Switzerland, moreover, possesses a superbly organised, regionally networked recycling system: even without charging a deposit, the recycling rate for aluminium cans is running at over 90 percent.


Turnkey Order For The Canning Line’s Wet End

In December 2013, the company placed a turnkey order with Krones for the wet end of the canning line. The machines were delivered in May 2014, with commissioning completed in June. “We felt it was important to have the delivery capability in place before the peak season began,” explained Mr Felder.

The company decided to use the dry end of the existing glass bottling line for both the glass line and the new canning line—alternately, of course. Because there was already an end-of-the-line packer integrated there for six-packs plus 18- and 24-bottle shrink-packs with and without trays; the space available would not have permitted separate end-of-the-line packaging and palletising for the canning line.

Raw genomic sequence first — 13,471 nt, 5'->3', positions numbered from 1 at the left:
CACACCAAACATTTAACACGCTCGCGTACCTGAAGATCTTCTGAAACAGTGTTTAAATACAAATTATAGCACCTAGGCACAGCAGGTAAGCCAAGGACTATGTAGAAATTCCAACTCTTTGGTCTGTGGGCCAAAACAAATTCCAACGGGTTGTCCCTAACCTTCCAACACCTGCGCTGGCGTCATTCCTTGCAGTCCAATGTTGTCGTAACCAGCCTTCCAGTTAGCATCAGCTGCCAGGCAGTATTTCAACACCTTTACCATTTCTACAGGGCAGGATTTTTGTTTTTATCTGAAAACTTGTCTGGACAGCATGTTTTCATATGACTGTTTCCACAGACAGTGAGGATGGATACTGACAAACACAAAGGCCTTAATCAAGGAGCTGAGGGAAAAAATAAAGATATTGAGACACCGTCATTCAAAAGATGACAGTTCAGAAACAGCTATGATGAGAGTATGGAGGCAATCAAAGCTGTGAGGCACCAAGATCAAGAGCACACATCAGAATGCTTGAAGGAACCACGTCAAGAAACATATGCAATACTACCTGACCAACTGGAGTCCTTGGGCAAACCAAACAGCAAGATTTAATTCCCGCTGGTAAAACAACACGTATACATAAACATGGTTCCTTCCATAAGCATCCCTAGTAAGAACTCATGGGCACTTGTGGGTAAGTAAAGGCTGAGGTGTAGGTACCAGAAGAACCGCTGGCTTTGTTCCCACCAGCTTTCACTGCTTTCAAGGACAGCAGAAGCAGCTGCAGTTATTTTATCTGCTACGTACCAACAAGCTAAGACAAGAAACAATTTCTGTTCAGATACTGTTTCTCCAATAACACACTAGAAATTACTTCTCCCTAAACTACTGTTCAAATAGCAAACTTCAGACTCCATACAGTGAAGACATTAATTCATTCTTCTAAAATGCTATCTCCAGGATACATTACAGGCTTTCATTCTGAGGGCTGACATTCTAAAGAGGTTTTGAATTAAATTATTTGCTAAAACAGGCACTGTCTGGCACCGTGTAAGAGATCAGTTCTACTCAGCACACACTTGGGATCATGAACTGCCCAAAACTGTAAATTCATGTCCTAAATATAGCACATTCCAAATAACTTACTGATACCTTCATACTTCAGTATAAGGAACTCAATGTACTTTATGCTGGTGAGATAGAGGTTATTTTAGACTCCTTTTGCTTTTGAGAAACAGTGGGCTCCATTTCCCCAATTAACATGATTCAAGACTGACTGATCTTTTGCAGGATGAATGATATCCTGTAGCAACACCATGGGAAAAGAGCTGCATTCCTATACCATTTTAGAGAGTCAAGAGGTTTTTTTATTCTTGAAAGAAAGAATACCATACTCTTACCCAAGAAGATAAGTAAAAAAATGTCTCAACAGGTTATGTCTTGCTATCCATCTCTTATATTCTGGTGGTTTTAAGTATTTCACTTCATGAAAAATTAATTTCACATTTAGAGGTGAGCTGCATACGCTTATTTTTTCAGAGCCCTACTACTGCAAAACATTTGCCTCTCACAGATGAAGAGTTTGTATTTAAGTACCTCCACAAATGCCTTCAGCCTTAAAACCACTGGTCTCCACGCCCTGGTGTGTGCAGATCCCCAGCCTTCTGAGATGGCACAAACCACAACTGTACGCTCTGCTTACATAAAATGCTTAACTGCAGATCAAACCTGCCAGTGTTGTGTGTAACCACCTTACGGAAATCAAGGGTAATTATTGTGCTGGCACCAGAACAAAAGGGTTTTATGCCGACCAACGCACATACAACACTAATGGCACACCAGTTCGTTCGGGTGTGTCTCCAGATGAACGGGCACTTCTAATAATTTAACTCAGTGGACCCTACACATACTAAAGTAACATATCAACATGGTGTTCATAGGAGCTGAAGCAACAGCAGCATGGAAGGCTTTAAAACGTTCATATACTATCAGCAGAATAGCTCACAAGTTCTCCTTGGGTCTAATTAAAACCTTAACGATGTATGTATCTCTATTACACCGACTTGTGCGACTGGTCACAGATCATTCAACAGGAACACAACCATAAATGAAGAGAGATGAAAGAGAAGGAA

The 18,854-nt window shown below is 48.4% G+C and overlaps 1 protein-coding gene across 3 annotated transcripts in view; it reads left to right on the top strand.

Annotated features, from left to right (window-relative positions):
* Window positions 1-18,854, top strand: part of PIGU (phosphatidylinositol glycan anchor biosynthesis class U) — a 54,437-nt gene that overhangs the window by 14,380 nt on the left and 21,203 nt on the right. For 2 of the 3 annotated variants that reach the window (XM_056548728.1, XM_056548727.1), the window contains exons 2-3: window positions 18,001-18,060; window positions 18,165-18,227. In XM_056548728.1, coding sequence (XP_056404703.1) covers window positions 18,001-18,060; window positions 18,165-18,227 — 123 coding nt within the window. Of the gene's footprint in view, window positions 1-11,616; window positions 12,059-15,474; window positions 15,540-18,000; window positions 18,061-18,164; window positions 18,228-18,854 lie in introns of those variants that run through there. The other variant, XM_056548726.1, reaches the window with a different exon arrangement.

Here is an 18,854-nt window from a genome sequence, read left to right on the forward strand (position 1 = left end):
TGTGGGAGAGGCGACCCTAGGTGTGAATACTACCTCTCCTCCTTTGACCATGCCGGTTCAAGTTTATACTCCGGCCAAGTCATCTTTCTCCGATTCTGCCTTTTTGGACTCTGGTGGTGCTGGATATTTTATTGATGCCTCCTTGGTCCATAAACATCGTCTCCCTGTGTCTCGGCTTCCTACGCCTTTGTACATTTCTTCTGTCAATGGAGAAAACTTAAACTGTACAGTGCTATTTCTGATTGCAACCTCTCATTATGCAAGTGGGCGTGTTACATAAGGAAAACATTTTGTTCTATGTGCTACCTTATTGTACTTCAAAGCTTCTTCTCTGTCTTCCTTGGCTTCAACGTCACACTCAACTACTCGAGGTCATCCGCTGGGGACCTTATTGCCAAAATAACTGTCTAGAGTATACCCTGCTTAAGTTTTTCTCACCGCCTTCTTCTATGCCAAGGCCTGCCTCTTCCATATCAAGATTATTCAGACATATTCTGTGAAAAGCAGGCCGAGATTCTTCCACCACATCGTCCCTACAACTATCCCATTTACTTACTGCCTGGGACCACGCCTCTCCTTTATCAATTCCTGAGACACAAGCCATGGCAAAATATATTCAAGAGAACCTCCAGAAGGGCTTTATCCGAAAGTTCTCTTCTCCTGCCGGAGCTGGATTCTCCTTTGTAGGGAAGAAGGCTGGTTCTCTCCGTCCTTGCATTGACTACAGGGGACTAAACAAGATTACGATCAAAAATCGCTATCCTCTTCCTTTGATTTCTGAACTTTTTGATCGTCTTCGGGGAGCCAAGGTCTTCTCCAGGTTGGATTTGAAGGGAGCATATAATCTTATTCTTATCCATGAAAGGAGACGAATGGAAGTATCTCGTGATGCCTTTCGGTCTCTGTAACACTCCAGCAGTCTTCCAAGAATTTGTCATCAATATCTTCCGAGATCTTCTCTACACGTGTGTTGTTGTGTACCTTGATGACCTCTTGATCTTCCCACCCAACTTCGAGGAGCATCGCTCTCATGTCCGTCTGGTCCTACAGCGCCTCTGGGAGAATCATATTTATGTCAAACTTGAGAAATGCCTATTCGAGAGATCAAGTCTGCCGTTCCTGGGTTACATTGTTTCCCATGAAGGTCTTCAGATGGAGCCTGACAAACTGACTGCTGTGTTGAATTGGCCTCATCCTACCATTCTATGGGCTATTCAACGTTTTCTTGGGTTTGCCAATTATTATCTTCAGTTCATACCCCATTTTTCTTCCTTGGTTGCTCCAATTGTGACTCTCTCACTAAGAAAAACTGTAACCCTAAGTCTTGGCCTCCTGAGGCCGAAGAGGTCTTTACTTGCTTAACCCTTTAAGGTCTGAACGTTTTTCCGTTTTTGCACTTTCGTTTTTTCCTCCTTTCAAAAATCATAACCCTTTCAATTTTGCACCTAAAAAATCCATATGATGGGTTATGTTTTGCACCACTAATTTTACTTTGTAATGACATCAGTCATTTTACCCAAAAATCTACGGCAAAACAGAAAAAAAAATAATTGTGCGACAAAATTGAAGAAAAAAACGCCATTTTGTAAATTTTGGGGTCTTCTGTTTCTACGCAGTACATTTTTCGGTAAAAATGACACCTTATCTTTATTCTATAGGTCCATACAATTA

“At present we’re running two or three shifts on five days a week. We could, of course, increase our filling capacities still further by running the line 24 hours a day, seven days a week,” Mr Felder continued.


Can Filler For Ultra-Accurate Fill Quantities

A Pressant Universal 1A sweep-off depalletiser feeds the bulk cans, which are delivered in stacks of 15 layers into the line on a raised level. After a short conveyor section, an inclined rinser passes the cans down to the Volumetic VOC filler.

Its filling principle, featuring metering chambers, guarantees ultra-accurate fill quantities: before the product enters the can, it first flows into a metering chamber where the inflowing liquid is monitored by a probe with a magnetic float. Once the specified quantity has been reached, the inlet valve closes.